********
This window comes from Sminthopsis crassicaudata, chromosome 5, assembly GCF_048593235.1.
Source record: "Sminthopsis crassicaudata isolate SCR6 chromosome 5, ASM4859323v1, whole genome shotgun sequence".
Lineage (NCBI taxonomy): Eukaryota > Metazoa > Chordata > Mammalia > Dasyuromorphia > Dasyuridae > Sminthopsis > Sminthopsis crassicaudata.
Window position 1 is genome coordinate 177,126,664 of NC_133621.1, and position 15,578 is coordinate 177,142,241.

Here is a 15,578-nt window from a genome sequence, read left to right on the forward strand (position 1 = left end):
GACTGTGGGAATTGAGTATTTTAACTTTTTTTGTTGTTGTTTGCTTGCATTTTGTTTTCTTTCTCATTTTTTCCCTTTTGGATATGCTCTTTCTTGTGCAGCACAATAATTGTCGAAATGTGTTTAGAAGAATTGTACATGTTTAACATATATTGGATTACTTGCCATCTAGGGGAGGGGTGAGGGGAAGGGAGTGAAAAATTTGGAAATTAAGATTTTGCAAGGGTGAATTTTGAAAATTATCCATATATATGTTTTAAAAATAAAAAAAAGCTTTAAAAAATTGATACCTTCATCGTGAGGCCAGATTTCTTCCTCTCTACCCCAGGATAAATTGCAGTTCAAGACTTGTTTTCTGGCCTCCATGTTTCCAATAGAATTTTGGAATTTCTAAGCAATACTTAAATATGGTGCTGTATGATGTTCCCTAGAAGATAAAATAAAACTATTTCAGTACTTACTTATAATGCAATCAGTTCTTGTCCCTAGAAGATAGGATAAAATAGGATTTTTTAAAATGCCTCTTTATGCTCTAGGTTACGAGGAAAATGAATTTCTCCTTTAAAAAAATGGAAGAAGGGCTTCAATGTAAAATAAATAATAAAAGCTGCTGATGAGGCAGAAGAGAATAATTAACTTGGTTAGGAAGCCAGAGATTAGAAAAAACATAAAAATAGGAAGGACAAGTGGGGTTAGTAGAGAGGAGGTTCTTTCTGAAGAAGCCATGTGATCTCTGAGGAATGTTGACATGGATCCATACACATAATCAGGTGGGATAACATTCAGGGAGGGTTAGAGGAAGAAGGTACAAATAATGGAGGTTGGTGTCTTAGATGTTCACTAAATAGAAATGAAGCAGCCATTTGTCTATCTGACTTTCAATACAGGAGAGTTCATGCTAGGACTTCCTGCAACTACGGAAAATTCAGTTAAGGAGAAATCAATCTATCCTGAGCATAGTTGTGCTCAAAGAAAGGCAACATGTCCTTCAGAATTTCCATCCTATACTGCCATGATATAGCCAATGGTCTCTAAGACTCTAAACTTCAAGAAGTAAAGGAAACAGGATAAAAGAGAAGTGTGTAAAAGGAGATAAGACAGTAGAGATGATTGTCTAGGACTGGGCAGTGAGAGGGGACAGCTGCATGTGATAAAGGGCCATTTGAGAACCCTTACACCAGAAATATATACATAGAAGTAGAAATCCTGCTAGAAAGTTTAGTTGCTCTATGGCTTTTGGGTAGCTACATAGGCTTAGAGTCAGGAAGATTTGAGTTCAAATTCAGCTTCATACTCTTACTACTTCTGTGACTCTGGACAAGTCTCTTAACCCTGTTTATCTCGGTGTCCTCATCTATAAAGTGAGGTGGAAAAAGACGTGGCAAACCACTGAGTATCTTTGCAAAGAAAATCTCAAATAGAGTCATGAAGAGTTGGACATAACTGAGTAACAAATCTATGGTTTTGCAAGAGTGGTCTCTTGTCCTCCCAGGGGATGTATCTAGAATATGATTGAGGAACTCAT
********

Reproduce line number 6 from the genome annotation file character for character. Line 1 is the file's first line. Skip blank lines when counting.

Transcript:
GACTGTGGGAATTGAGTATTTTAACTTTTTTTGTTGTTGTTTGCTTGCATTTTGTTTTCTTTCTCATTTTTTCCCTTTTGGATATGCTCTTTCTTGTGCAGCACAATAATTGTCGAAATGTGTTTAGAAGAATTGTACATGTTTAACATATATTGGATTACTTGCCATCTAGGGGAGGGGTGAGGGGAAGGGAGTGAAAAATTTGGAAATTAAGATTTTGCAAGGGTGAATTTTGAAAATTATCCATATATATGTTTTAAAAATAAAAAAAAGCTTTAAAAAATTGATACCTTCATCGTGAGGCCAGATTTCTTCCTCTCTACCCCAGGATAAATTGCAGTTCAAGACTTGTTTTCTGGCCTCCATGTTTCCAATAGAATTTTGGAATTTCTAAGCAATACTTAAATATGGTGCTGTATGATGTTCCCTAGAAGATAAAATAAAACTATTTCAGTACTTACTTATAATGCAATCAGTTCTTGTCCCTAGAAGATAGGATAAAATAGGATTTTTTAAAATGCCTCTTTATGCTCTAGGTTACGAGGAAAATGAATTTCTCCTTTAAAAAAATGGAAGAAGGGCTTCAATGTAAAATAAATAATAAAAGCTGCTGATGAGGCAGAAGAGAATAATTAACTTGGTTAGGAAGCCAGAGATTAGAAAAAACATAAAAATAGGAAGGACAAGTGGGGTTAGTAGAGAGGAGGTTCTTTCTGAAGAAGCCATGTGATCTCTGAGGAATGTTGACATGGATCCATACACATAATCAGGTGGGATAACATTCAGGGAGGGTTAGAGGAAGAAGGTACAAATAATGGAGGTTGGTGTCTTAGATGTTCACTAAATAGAAATGAAGCAGCCATTTGTCTATCTGACTTTCAATACAGGAGAGTTCATGCTAGGACTTCCTGCAACTACGGAAAATTCAGTTAAGGAGAAATCAATCTATCCTGAGCATAGTTGTGCTCAAAGAAAGGCAACATGTCCTTCAGAATTTCCATCCTATACTGCCATGATATAGCCAATGGTCTCTAAGACTCTAAACTTCAAGAAGTAAAGGAAACAGGATAAAAGAGAAGTGTGTAAAAGGAGATAAGACAGTAGAGATGATTGTCTAGGACTGGGCAGTGAGAGGGGACAGCTGCATGTGATAAAGGGCCATTTGAGAACCCTTACACCAGAAATATATACATAGAAGTAGAAATCCTGCTAGAAAGTTTAGTTGCTCTATGGCTTTTGGGTAGCTACATAGGCTTAGAGTCAGGAAGATTTGAGTTCAAATTCAGCTTCATACTCTTACTACTTCTGTGACTCTGGACAAGTCTCTTAACCCTGTTTATCTCGGTGTCCTCATCTATAAAGTGAGGTGGAAAAAGACGTGGCAAACCACTGAGTATCTTTGCAAAGAAAATCTCAAATAGAGTCATGAAGAGTTGGACATAACTGAGTAACAAATCTATGGTTTTGCAAGAGTGGTCTCTTGTCCTCCCAGGGGATGTATCTAGAATATGATTGAGGAACTCAT